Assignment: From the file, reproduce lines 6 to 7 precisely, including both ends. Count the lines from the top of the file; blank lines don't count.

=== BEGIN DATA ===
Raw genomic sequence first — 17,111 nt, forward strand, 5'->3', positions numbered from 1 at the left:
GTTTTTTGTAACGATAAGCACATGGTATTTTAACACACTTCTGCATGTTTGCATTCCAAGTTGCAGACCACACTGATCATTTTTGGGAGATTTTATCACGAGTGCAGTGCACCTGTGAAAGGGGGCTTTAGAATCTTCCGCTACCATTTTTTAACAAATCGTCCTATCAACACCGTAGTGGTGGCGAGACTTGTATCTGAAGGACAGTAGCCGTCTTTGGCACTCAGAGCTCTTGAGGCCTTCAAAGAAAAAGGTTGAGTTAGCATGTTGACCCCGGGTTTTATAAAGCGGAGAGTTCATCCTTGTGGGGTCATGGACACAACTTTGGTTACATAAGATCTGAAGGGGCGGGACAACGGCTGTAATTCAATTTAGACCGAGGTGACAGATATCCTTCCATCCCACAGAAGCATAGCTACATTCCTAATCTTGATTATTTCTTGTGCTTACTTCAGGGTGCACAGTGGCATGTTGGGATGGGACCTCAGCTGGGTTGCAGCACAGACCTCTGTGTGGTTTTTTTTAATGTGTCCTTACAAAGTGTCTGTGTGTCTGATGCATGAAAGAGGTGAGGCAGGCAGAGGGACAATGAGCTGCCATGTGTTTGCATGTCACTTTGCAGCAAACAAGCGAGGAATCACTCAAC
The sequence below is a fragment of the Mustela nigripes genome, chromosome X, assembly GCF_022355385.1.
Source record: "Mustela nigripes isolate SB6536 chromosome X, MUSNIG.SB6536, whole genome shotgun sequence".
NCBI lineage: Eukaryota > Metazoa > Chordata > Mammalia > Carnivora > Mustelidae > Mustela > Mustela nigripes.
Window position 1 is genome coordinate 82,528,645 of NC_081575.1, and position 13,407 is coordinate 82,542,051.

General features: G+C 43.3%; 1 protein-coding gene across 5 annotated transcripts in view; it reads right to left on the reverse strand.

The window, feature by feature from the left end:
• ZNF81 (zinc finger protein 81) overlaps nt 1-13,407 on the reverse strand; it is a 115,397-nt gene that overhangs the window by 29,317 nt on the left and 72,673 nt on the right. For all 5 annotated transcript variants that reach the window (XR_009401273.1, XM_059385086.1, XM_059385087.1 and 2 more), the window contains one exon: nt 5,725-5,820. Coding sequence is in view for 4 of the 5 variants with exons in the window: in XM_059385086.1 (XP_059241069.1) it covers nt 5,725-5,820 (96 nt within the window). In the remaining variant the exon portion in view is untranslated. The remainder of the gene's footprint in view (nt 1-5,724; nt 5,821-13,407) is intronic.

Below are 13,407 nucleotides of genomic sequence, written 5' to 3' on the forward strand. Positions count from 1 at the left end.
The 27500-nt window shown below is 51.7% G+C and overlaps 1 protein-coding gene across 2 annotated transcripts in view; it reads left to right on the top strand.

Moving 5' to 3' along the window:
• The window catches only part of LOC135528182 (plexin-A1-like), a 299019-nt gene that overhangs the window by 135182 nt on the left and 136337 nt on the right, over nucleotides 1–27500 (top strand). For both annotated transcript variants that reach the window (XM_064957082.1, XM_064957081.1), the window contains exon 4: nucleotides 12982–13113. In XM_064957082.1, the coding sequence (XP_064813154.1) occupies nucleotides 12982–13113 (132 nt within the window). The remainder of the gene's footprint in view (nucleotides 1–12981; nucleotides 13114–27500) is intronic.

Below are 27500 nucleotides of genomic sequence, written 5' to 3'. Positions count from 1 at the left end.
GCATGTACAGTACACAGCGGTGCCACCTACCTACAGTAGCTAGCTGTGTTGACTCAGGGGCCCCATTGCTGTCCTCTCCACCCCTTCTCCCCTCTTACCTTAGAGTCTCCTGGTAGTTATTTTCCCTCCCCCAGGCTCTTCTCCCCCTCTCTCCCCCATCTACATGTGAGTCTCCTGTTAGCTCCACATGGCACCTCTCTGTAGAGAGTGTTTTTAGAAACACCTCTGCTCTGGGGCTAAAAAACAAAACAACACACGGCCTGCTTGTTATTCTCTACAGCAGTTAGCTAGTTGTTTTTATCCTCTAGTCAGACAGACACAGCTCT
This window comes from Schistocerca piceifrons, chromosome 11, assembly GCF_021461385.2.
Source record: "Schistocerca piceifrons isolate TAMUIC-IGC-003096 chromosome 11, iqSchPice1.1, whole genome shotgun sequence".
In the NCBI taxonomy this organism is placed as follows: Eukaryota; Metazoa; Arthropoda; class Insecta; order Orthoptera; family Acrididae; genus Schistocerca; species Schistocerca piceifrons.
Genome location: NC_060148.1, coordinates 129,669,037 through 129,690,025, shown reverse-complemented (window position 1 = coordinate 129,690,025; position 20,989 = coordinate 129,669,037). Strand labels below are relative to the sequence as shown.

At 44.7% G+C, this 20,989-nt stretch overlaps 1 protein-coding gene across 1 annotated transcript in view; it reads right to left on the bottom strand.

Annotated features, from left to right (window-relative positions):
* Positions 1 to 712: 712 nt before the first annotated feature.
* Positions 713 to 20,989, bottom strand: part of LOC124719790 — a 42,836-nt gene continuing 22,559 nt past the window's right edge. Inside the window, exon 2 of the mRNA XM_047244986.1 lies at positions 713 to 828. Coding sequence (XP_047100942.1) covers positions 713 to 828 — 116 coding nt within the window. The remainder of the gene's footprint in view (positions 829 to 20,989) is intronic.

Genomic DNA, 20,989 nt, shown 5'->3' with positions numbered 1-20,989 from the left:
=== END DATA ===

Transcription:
Window position 1 is genome coordinate 82,528,645 of NC_081575.1, and position 13,407 is coordinate 82,542,051.

General features: G+C 43.3%; 1 protein-coding gene across 5 annotated transcripts in view; it reads right to left on the reverse strand.